Roche today announced that the US Food and Drug Administration (FDA) has approved a label extension for Evrysdi (risdiplam) to include babies under two-months old with Spinal Muscular Atrophy (SMA). The approval is based on interim efficacy and safety data from the Rainbowfish study in newborns, which showed that the majority of pre-symptomatic babies treated with Evrysdi achieved key milestones such as sitting and standing with half walking after 12 months of treatment. Evrysdi is now approved in the US to treat SMA in children and adults of all ages, Roche said in a statement.
Of the babies with two or three copies of the SMN2 gene (n=6), 100 per cent were able to sit after one year of treatment with Evrysdi, 67 per cent could stand and 50 per cent of infants could walk independently. All infants were alive at 12 months without permanent ventilation, the statement informed.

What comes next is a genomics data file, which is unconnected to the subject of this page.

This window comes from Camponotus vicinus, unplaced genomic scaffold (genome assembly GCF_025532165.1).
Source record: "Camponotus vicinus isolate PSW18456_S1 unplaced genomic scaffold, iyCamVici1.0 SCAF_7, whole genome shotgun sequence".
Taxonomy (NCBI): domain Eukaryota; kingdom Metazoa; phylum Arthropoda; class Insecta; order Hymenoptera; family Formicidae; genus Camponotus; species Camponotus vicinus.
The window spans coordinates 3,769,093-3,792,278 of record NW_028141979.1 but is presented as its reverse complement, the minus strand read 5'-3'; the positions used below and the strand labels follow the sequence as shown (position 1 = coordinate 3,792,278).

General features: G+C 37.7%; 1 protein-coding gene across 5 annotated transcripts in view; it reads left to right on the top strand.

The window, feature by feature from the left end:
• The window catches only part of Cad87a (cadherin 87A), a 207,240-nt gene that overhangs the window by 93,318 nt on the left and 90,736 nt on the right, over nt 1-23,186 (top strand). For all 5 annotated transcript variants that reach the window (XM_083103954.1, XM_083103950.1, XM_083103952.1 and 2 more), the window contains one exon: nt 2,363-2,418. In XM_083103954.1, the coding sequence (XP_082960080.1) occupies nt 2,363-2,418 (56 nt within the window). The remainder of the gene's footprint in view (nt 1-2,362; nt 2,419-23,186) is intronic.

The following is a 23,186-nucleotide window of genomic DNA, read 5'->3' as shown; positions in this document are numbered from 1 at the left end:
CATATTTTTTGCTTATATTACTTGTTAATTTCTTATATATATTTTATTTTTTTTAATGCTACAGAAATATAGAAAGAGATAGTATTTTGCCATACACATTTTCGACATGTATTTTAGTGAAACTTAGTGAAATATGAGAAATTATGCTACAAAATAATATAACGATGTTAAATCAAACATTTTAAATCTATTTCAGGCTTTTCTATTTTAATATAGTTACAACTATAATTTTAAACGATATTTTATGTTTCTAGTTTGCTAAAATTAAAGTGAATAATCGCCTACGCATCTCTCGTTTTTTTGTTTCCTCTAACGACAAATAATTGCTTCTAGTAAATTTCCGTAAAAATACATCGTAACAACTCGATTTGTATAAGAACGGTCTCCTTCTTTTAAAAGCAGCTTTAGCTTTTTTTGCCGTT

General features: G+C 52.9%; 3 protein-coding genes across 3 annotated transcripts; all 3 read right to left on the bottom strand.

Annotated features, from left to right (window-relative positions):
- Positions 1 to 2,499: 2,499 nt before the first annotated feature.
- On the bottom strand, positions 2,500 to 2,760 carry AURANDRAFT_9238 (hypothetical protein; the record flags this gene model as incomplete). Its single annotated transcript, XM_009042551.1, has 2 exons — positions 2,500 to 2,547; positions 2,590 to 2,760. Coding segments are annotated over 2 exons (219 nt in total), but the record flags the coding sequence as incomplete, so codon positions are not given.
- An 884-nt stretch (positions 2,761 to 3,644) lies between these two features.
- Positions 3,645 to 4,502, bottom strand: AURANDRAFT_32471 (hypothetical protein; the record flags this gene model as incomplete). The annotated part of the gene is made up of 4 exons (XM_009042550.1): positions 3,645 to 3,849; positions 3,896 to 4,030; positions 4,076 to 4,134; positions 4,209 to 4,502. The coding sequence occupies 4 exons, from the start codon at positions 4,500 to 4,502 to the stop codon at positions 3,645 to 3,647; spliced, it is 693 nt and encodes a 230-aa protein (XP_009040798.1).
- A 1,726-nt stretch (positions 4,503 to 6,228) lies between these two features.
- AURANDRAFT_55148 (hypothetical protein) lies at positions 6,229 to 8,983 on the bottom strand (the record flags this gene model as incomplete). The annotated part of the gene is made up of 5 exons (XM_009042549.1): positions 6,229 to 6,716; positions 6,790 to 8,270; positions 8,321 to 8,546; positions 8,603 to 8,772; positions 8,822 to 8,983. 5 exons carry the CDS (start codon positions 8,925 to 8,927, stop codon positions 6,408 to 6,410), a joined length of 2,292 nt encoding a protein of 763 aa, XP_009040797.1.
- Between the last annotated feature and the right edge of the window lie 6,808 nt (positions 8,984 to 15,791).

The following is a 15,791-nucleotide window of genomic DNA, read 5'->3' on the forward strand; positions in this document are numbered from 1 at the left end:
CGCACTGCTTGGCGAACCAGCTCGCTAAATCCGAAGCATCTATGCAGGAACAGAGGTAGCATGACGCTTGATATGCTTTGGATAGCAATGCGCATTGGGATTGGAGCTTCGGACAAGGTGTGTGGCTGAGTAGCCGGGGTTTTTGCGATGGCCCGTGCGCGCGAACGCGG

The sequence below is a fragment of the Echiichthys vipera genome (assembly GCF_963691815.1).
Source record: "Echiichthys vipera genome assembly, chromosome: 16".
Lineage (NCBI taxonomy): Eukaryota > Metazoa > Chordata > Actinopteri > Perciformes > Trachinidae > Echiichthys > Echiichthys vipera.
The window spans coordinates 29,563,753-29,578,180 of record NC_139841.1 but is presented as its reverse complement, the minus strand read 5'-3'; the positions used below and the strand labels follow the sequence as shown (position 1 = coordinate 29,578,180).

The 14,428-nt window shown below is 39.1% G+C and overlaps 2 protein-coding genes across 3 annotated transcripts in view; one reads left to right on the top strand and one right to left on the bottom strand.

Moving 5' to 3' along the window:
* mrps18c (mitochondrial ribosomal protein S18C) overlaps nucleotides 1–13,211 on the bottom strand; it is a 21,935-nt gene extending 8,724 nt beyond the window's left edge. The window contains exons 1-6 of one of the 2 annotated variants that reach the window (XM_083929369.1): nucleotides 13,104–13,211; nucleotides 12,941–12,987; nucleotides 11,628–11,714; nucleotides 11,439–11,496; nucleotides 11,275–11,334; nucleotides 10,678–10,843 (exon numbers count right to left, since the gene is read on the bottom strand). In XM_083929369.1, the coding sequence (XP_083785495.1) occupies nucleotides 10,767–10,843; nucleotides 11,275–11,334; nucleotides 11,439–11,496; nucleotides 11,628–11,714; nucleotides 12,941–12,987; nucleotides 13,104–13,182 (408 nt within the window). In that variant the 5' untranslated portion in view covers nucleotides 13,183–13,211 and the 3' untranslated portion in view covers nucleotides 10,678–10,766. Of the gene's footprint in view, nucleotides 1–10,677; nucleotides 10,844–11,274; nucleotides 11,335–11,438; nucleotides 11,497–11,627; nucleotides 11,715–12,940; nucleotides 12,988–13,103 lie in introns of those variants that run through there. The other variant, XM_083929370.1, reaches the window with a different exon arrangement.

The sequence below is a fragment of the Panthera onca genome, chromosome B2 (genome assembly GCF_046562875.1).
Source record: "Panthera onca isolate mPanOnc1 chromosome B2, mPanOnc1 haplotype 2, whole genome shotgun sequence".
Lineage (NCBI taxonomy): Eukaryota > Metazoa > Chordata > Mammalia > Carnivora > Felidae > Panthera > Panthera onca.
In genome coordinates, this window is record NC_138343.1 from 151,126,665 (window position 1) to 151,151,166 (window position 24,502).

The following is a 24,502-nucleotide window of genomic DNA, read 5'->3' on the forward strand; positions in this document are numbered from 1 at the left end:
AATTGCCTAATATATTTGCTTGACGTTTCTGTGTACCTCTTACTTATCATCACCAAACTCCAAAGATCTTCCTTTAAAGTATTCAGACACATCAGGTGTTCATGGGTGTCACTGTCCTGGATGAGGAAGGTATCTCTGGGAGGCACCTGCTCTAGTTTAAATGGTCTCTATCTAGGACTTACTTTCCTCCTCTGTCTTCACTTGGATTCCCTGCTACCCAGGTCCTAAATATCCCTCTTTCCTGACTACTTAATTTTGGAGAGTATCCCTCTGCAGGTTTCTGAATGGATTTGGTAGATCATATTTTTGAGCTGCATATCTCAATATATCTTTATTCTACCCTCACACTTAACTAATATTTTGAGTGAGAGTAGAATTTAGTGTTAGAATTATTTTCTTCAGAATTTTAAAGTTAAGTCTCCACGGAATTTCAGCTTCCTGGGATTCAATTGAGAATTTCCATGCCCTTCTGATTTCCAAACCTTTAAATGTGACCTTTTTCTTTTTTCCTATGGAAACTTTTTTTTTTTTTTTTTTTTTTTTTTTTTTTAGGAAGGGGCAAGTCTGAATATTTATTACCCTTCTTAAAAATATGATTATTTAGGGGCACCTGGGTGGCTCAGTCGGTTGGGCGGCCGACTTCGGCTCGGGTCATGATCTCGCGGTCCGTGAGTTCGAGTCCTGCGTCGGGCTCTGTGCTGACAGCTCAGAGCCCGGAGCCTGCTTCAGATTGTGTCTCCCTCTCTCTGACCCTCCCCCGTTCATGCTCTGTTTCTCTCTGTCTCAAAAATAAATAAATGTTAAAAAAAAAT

It further noted that as part of the label extension, the Evrysdi prescribing information has also been updated to include recent two-year pooled data from parts 1 and 2 of the Firefish study, which demonstrate long-term efficacy and safety in symptomatic infants with type-I SMA. The study enrolled babies aged one-to-seven months and after two years of treatment with Evrysdi at the recommended dose (n=58), 60 per cent of infants were able to sit without support for five seconds, 40 per cent for 30 seconds and 28 per cent of infants were able to stand.
The statement also said that without treatment, infants do not achieve these milestones in the natural history of the disease. There were no treatment-related adverse events leading to withdrawal. The most common adverse reactions were upper respiratory tract infection (including nasopharyngitis, rhinitis), lower respiratory tract infection (including pneumonia, bronchitis), constipation, vomiting and cough.
Evrysdi is approved in 81 countries and the dossier is under review in further 27 countries. More than 5,000 patients have now been treated worldwide with Evrysdi in clinical trials, compassionate use or real-world settings. Roche leads the clinical development of Evrysdi as part of a collaboration with the SMA Foundation and PTC Therapeutics, the statement concluded.